Well it took way longer to get to the third and final part of this little post series, but I guess that’s what happens when you’re moving ‘internationally’ while preparing for a conference. C’est la vie! Let’s get to it:
North Carolina’s coast is almost completely framed by a series of barrier islands called the Outer Banks. In a sense, NC gets *two* coastlines – the coastline opening onto the sounds enclosed by the barrier islands, and the coast that opens onto the angry angry Atlantic Ocean.
Next up on our NC geology road trip, we’re stopping on the Piedmont. A big swath of central North Carolina is represented by this physiographic region, which basically equates to the foothills of the Appalachians. I think I have made some people very confused when I’ve pronounced this in the French way that it looks to me, damn my Canadian upbringing, but apparently it sounds like PEEEEEEED-monT.
This is going to be a bit of a metaphorical road trip stop because most of the middle of North Carolina looks like this:
OH GOD THE HUMIDITY Continue reading
We had a palaeontology get-together today and I made these bad boys:
These are my favourite cookies to make and now, dear blog readers, I will share with you the way of the Trilobite Cookie. Continue reading
My time in Raleigh is nearing an end, so it’s high time that I share some of the interesting geological sights I’ve seen since I moved here in 2014! Let’s take a mini virtual road trip across North Carolina, starting in the mountains. (“Mountains”, says the former Albertan inside me.)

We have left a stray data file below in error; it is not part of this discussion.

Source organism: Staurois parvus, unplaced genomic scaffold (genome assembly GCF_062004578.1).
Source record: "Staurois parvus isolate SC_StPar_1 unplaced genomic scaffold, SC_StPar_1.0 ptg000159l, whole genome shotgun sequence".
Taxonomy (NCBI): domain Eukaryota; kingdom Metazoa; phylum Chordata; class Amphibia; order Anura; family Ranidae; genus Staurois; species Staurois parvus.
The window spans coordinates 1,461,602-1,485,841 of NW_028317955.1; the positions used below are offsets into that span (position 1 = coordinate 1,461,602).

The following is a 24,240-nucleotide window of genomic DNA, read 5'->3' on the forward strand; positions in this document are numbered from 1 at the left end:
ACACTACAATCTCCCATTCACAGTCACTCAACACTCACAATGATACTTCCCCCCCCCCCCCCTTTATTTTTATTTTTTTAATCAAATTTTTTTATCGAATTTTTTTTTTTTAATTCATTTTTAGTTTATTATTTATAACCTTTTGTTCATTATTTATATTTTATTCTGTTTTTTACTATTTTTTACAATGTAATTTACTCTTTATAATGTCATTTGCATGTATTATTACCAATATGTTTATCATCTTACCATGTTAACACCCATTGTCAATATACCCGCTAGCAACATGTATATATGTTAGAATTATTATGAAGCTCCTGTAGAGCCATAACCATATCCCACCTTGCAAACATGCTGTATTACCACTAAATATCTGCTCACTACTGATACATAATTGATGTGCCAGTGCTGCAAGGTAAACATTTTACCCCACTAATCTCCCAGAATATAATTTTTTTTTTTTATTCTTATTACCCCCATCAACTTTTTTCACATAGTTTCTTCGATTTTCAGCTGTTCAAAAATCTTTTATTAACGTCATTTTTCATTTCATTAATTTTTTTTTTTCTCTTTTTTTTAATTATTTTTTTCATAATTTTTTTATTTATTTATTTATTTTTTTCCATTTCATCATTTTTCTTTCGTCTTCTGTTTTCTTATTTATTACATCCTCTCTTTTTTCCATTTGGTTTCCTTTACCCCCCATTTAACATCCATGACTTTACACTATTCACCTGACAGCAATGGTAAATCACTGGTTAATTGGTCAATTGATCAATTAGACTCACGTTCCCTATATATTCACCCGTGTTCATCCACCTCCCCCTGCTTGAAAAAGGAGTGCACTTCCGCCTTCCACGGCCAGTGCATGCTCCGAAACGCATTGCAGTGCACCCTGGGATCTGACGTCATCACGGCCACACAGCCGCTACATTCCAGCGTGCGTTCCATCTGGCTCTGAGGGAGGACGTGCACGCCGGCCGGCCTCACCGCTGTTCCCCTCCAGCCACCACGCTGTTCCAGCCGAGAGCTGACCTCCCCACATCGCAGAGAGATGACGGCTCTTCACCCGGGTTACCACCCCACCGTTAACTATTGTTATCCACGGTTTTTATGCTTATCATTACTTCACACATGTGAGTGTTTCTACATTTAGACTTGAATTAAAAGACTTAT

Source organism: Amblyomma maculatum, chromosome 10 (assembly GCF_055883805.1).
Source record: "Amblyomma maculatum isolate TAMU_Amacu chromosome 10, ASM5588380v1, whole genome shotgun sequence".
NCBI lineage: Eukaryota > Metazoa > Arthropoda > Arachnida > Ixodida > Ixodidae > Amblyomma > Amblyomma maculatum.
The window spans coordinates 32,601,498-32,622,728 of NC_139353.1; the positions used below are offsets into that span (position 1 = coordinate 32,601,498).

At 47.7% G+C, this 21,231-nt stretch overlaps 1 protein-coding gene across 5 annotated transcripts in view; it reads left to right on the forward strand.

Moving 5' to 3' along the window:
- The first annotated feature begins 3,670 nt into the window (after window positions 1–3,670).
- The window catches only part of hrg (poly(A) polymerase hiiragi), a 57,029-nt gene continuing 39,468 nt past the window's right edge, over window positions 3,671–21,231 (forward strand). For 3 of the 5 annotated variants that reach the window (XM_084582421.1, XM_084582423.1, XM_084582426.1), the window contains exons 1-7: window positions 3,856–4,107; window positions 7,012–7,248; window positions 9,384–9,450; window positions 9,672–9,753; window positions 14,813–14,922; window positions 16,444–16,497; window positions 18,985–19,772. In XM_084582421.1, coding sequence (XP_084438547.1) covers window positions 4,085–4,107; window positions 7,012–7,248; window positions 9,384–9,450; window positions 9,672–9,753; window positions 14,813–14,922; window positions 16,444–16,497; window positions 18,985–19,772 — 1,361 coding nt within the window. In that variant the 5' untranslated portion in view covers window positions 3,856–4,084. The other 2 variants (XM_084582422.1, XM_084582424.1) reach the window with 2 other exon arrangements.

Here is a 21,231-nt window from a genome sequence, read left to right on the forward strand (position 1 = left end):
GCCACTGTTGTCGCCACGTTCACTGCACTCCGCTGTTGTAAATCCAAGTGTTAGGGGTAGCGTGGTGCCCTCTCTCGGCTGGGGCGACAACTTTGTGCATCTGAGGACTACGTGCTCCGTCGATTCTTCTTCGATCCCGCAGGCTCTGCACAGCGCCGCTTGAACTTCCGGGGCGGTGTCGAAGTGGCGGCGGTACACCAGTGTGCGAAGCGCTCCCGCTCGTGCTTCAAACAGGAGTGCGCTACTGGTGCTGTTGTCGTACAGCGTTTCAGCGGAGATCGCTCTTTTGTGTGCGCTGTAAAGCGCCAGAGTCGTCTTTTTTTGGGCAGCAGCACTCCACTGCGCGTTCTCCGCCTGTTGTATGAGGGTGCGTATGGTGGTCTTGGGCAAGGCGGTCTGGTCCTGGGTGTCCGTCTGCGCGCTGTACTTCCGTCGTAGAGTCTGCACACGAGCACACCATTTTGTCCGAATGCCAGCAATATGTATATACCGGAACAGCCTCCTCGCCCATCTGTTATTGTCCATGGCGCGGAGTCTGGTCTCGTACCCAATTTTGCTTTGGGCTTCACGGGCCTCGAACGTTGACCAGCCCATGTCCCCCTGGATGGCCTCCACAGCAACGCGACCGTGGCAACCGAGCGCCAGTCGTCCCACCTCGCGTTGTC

Ooh yeah, a fancy car! This post doesn’t have dinosaurs in it, sorry!
I’ve just returned from a Turonian dinosaur hunt in New Mexico! Dinosaurs from this age are extremely rare in North America (and globally as well). Sea levels were at their highest at this time and much of North America was either totally submerged under the Western Interior Seaway, or were rapidly eroding highlands that are gone today. In the United States, New Mexico is the place to be if you want to find dinosaurs from this age, so we spent two weeks checking out the Moreno Hill and Crevasse Canyon formations in the western edge of the state.
Pseudoplocephalus has a new home! WELCOME!
Over the many years I’ve spent thinking about ankylosaurs, I’ve amassed a not insubstantial collection of ankylosaur stuff. And one of the things that I’ve noticed is that when ankylosaurids are shown wielding their tail clubs as weapons, they are almost always fighting some kind of tyrannosaur (but usually Tyrannosaurus, of course). Are there any illustrations that show ankylosaurids fighting anything different?
Back in January I asked my Facebook friends and Twitter followers to look in their homes for ankylosaurs fighting things and to let me know what they found, and now, blog readers, I am asking the same of you! Find some ankylosaurs fighting something and either tweet it to me (@VictoriaArbour) or leave a comment below!
Here’s what the preliminary results from my January request look like! (And yes, there was one example of an ankylosaurid tail clubbing a human.) The data I get from all of you will help me develop hypotheses for better understanding the selective pressures that led to the evolution of tail weaponry in ankylosaurs. Have at it!
Ankylosaurs, like probably most other dinosaurs, were landlubbing, terrestrial animals without obvious aquatic adaptations. And yet, surprisingly, their fossils are found in marine sedimentary environments more often than most other dinosaurs (except hadrosaurs). Some, like Aletopelta, wound up in shallow or lagoonal environments – Aletopelta’s carcass became a reef! – but some, like the Suncor nodosaurid, wound up far away from shore.
Aletopelta! See if you can spot the oyster marks, invertebrates, and shark teeth around the pelvis and legs.
On this most hallowed of Super Bowl Sundays, I watched some lemurs instead of football.
Lemurs are very busy at all times!
Today I wanted to share some of the cool stuff the North Carolina Museum of Natural Sciences does besides palaeontology!